Note that our helmet evaluations are a combined effort of several riders over time on different types of motorcycles with and without windscreens.
From “M.P.” (July 2016): “My wife and l have had both the Mag 8 and now the 9 since 2007. We do not have the Sena versions, but have original SM10 units mounted on the shell. We think they are great.
I particularly like the huge crystal clear visor that provides complete facial protection from flying objects and wind.
The helmet is so comfortable I don’t even think about it, even when it’s roasting outside. For long distance riding on the RT1200, it seems just about perfect.”
From “H.B.C.” (July 2016): “I purchased two of (the MAG-9 helmets) directly from the Canadian distributor when released, mainly for testing headsets and as an around town helmet.
We got two, my original in Black and a Titanium (Large and Medium respectively).
These helmets have been featured or photographed in many of the Bluetooth reviews I’ve done — they are one of the best ‘test’ environments you can get for a three-quarter visored helmet.
In having installed a few headsets on other MAG-9 helmets, the favourite seems to be the SMH5-FM, and in related trials the pop-out panel can be easily modified to accommodate the SMH5 system, but most users just mount it on the outside of the pop-out.
And as noted , one or two of the modular systems would work fine. And in wearing out the first one, I am looking at getting a new one, in Pearl White — it has a few minor changes over the original version.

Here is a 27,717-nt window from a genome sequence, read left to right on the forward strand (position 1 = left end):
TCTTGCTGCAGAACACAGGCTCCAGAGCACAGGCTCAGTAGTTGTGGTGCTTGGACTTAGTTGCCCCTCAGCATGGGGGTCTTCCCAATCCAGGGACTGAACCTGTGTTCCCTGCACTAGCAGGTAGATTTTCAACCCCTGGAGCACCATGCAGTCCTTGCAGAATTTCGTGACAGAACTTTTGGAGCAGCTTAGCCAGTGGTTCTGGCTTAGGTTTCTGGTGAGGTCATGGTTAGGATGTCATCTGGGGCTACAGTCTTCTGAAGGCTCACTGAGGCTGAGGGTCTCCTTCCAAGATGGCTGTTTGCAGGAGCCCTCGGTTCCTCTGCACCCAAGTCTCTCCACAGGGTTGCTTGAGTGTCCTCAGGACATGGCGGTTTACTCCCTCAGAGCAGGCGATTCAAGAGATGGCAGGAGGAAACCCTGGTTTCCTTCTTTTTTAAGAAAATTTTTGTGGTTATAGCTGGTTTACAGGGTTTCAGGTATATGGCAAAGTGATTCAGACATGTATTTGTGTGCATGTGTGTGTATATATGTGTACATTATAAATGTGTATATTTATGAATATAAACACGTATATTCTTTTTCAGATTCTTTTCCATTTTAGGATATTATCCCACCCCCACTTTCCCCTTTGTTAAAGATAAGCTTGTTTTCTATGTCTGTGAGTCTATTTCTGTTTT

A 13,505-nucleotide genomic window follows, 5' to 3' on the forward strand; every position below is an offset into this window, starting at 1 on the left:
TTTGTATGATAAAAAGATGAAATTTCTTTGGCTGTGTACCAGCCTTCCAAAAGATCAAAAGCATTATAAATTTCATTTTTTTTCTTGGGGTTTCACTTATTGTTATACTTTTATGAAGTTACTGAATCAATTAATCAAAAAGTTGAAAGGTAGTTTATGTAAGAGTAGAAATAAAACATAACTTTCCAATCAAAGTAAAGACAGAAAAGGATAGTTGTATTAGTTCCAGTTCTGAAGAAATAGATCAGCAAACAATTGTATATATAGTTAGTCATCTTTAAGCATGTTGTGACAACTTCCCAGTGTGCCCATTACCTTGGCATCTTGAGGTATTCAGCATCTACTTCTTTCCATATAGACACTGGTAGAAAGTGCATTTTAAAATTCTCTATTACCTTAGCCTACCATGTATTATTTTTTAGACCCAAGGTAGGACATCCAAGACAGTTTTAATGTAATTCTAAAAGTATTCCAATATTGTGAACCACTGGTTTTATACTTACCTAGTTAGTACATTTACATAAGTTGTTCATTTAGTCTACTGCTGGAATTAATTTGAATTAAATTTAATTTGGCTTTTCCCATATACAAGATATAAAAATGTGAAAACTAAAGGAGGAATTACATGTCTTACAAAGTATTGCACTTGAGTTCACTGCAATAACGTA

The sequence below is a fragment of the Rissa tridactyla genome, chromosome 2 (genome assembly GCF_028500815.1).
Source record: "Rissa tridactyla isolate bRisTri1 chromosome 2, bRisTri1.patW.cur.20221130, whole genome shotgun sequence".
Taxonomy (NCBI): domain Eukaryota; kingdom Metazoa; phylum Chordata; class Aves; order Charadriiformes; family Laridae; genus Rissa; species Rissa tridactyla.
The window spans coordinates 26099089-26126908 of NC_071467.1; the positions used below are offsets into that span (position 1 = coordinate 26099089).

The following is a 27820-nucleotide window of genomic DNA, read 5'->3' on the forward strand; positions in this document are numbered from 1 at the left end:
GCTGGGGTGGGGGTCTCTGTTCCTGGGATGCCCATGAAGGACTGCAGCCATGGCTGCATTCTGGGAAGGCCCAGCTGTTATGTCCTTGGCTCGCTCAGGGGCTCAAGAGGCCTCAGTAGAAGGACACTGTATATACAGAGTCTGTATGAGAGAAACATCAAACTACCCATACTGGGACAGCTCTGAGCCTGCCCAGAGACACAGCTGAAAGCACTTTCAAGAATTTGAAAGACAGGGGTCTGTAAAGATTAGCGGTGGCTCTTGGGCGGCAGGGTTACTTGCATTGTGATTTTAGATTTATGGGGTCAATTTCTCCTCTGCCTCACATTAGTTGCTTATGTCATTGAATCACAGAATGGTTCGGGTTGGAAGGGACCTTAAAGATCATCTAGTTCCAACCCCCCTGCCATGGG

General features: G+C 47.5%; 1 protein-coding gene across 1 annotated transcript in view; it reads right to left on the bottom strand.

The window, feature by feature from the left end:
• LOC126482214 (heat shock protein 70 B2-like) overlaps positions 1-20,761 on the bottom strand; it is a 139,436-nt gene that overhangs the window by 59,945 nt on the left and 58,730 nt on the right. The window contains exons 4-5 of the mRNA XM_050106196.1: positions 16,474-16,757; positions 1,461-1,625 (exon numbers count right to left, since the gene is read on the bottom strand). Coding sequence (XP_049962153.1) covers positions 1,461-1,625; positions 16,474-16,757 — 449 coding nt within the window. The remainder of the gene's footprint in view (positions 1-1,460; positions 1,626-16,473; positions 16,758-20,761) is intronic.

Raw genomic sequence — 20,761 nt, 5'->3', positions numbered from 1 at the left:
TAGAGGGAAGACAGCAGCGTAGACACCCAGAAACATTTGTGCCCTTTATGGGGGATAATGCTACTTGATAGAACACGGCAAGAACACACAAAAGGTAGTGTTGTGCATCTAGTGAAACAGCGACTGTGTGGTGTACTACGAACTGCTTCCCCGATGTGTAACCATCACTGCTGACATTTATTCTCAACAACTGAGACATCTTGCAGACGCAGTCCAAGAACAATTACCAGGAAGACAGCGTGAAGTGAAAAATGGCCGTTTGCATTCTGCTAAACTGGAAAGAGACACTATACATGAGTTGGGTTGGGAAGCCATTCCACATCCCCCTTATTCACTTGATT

The helmet still has some weak points, all pretty much pointed out in the review, along with the strong points; overall it is a very good option.
And regarding the feedback comment posted, seems to me the flip-down assembly can be fixed, I’ve had it apart to look at it. I know the plastic parts wear fast and typically a factor is due to dirt/grime build-up.
I’ve found some small applications of the light silicone (such as Arai used/uses) keeps things moving.”
From “T.G.” (July 2016): “I have this helmet, titanium version. Overall this is a fantastic helmet, you can even purchase thinner or thicker cheek pads — big plus.
The SENA adaptability is a huge reason I got this helmet, with the drop down sun shade.
I do have a gripe though and it is with the sunshade itself. I am on my second season with this helmet and the sunshade no longer properly ratchets down.
The issue is there is no way to access the mechanism for the sunshade to correct the problem.
If I use 2 hands I can hold the shade down and it will lock in place, but the lever will not lock it anymore. For the price and all the features this is a small issue, but is frustrating.”